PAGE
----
A Parliament summary after Regling's session on Wednesday said that MEPs wanted to know «if other, better designed options could have been envisaged."

The need to «minimise negative social consequences and ensure national ownership of remedial measures should have been higher on the decision makers' agenda,» it said.

The Troika in practice had «in effect become an enforcer of reforms» since bailed-out governments «had no room to deviate from (its) advice,» the summary said.

[AFP]

ekathimerini.com , Thursday Jan 16, 2014 (17:57)  
Archaeologists find missing head of Amphipolis sphinx
Coalition leaders prepare for troika amid sour mood
Parties at odds over university ID checks
At Defense Ministry, Tsipras assures policy continuity
Credit sector officials sleeping easy ahead of stress test results
Analysts, investment banks and institutional investors appear optimistic regarding the results of the European Central Bank stress tests on local lenders, which has been mirrored in the perf...
Certainty on primary surplus target
The state budget’s primary surplus beat expectations by almost a billion euros in the first nine months of the year, General Accounting Office data confirmed on Tuesday, but tax revenues and...
Inside Business
BASKETBALL
PAOK fans stop coach Markopoulos´s move to Olympiakos
Olympiakos is once again in the lookout for a new coach after the refusal of PAOK to release Soulis Markopoulos, while Panathinaikos defeated Kolossos on Rhodes on Monday to become the only ...
BASKETBALL
Reds lose to Nea Kifissia, search for new coach
Nea Kifissia recorded the biggest win of its short history in the top flight defeating Olympiakos 68-67 on Sunday, in a Basket League weekend marred by the abandonment of the Thessaloniki de...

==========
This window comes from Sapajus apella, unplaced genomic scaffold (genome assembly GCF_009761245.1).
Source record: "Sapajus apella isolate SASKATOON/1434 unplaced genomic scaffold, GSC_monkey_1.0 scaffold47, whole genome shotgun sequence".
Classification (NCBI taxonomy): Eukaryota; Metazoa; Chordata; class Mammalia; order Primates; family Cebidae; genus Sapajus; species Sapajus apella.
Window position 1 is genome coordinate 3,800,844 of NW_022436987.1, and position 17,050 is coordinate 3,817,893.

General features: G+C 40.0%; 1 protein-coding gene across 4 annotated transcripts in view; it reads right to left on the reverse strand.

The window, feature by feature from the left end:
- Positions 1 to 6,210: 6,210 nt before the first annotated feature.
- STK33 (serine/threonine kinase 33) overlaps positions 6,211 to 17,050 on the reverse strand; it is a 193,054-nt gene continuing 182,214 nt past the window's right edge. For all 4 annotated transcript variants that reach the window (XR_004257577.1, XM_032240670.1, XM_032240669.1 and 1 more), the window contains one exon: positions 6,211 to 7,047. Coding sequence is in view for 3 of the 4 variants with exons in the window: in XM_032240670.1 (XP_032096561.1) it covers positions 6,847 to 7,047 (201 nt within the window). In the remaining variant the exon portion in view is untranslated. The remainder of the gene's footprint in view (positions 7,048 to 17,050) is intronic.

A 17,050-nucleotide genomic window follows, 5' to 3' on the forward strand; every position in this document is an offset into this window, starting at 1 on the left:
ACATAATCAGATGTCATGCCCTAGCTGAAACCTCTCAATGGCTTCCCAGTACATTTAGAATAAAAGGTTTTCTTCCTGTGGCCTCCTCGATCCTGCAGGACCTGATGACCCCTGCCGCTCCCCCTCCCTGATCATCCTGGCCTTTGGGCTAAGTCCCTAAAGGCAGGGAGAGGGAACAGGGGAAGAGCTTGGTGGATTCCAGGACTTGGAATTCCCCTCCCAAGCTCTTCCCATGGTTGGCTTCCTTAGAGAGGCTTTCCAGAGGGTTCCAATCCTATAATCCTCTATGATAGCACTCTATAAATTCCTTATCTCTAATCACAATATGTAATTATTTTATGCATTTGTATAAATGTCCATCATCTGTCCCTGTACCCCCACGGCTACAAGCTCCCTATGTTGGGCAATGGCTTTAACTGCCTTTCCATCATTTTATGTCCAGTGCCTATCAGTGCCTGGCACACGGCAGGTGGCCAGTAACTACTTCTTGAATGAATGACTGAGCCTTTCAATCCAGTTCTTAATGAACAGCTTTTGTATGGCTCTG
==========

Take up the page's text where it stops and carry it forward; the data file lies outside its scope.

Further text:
Inside Sports
COMMENTARY
The ECB collateral for Greece must be lowered to 5 pct
According to recent reports, the European Central Bank plans to reduce the “57 percent penalty,” that is the discount applied to almost all Greek government bonds (GGBs) held as collateral b...
INTERVIEW
The past, present and future of the Greek debt crisis
For a decade, until mid-2012, Josef Ackermann was the CEO at Deutsche Bank. It was a position that earned him the nickname “shadow chancellor” of Germany and allowed him to play a decisive r...
Inside Comment
SPONSORED LINK: FinanzNachrichten.de
SPONSORED LINK: BestPrice.gr
 RECENT NEWS
1. Credit sector officials sleeping easy ahead of stress test results
2. Certainty on primary surplus target
3. Feverish talks on payment plan proposals
4. TUI promises even more tourists
5. Archaeologists find missing head of Amphipolis sphinx
6. Coalition leaders prepare for troika amid sour mood
more news
Today
This Week
1. The past, present and future of the Greek debt crisis
2. Gang importing heroin into Greece busted
3. Greece said to seek tailor-made plan for bailout exit
4. Self-opposing coalition
5. Gutsy rectors
6. Applications for heating oil subsidy set to start
Today
This Week
1. Possible third figure in Amphipolis mosaic may be uncovered shortly
2. Istanbul skyscraper casts shadow over Greece's banking ambitions
3. Coalition shooting itself in the foot
4. GPO poll gives SYRIZA clear lead over New Democracy
5. Greece must stick to reforms, says Schaeuble
6. Greece’s closed society is central to its current malaise
   Find us ...
  ... on
Twitter
     ... on Facebook   
About us  |  Subscriptions  |  Advertising  |  Contact us  |  Athens Plus  |  RSS  |   
Copyright © 2014, H KAΘHMEPINH All Rights Reserved.